Today I got a chance for a brief time to handle Olympus’ new flagship Micro 4/3 camera, the E-M5, which is positioned in the brand new OM-D line, a callback to the OM system of the 1970s and 1980s. The new camera is styled in a very similar vein to those cameras, but is also distinctly modern. While I didn’t have a chance to get a peek at image quality, I did get to test out the viewfinder, the autofocus, general handling, the rear LCD and the 9fps burst mode. I’ll just give you my quick impressions from a handling and operational standpoint.
The new E-M5, in my opinion, handles very well. Using the same grip I use for my Panasonic GX1, my hand naturally falls on all the relevant controls. The protruding thumb grip is very well contoured and fits the back of the hand beautifully. The front grip is a little slippery, but with the rear corner seated in my palm, the front curves just enough to enable a firm hold on the camera. Some people have had issues with the location of the right strap lug, but I found it didn’t interfere with how I held the camera. The front dial is very easily accessed, and the rear dial is a little more difficult to reach, but I was still able to slide my thumb over and reach it without too much trouble. The weathersealed buttons definitely have a softer, springy feeling action which is quite different from the buttons on early Olympus bodies or their sister Panasonic Micro 4/3 bodies. Overall, I felt the camera naturally worked well. Since I didn’t get to shoot for an extended time, I can’t say whether there would be some quirks that may pop up after extended use.
The E-M5’s viewfinder is very clear and detailed, though slightly smaller than that of the Pansasonic Micro 4/3 bodies. I thought this would be an issue with me, but the nice high contrast in the viewfinder and the better eyepoint for eyeglass wearers made this viewfinder easy to look at, and more importantly for me, easier to see all the information. I was pleasantly surprised.
My last Olympus body was the original Pen, the E-P1, and while I liked that camera quite a bit, I really struggled with the controls. It was clunky to use and had some pretty annoying faults. Luckily, it appears over the past few years that Olympus has refined the interface considerably. As mentioned, the camera has dual dials on top for the most common actions, and they work well. There are two programmable function buttons, but oddly no dedicated ISO button. The super menu for changing functions work pretty well, though I would prefer to have a few more external controls for things like ISO and drive mode, though the function buttons can help alleviate this. Like most new Micro 4/3 cameras, the Olympus E-M5 has a large touch screen, and Olympus’ touch screen is capacitive and very responsive. Touch to focus works just how you’d expect, though the touch controls aren’t quite as well laid out as they are on the Panasonic bodies like the GH2 and GX1. The rear LCD is also very crisp and sharp with excellent contrast. It’s a much better panel than in my Panasonic bodies.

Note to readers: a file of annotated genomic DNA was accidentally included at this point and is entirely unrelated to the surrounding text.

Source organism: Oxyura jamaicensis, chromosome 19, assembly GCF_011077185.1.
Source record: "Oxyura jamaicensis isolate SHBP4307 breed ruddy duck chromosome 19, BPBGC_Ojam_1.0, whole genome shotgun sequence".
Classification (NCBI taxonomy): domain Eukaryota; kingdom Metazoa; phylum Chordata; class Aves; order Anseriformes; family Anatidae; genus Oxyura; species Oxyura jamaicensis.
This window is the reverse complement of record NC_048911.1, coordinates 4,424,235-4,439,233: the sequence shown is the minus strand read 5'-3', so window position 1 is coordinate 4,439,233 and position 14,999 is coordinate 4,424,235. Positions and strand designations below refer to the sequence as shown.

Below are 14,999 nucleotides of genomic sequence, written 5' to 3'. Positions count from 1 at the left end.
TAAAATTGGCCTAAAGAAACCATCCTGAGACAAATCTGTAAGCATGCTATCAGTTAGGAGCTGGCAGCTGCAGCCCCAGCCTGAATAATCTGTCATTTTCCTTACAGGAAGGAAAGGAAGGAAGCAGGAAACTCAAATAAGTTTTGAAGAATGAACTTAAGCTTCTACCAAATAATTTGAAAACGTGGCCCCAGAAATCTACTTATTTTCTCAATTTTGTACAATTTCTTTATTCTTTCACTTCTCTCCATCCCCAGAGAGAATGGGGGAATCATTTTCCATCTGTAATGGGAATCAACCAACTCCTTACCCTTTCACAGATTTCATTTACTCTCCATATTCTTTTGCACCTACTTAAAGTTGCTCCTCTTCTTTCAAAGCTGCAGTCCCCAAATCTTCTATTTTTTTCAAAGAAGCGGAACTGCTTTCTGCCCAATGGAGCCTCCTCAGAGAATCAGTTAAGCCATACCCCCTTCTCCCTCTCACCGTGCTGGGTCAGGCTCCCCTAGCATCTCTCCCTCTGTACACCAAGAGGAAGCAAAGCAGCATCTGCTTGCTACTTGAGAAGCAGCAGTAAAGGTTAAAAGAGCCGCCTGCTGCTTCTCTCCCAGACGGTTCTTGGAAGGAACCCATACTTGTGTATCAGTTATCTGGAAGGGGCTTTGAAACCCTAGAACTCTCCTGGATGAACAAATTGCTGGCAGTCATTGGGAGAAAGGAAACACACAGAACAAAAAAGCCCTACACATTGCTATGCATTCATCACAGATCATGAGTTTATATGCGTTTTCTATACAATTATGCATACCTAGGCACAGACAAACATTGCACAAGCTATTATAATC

In burst mode, the camera fires off at 9 frames per second, and it sounds every bit as impressive at you’d think. It’s really quite something to hear a tiny camera rattle off at framerates that were, until the last few years, reserved only for the top end professional DSLRs. Autofocus is fast and accurate and overall I found the camera quite pleasant to work with.
So, one more thing I feel needs mentioning from my brief time with the camera. The shutter is QUIET. Very quiet. It is far quieter than any other Micro 4/3 body, and quieter than any SLR I’ve ever used. It is almost approaching leaf shutter quiet. Needless to say, if you shoot in quiet environments and need to maintain stealth, this camera deserves a hard look from you. A few places have noted that the new 5-axis in body image stabilizer emits a constant hum. It may be so, but in the ambient noise of the camera store, I couldn’t hear a thing, and I was listening for it. The store wasn’t very loud today either. I have to say, I think it’s a non-issue.
Overall, I’m quite impressed. I have been very much on the fence about whether to get this camera, and I still am. I am likely to wait until I either get a chance to shoot with one for an extended period of time, or for more reviews to come out before making a decision, but I have to say…if the rumored outstanding low ISO dynamic range turns out to be quite true (and all sources so far are pointing to that being the case), then my GH2 may need to find a new home while I pick up an OM-D. Currently the camera is in limited stock, but if you look around, you should be able to find at least the black kit with the 14-42mm lens. The 12-50mm lens kits and the body only package are harder to come by, and the silver version is in very short supply at the moment. I have a possible chance to use one extensively for a few days, and if I get that opportunity, I will do a full review of the camera at that time. Right now, though, it looks like Olympus has a winner on their hands.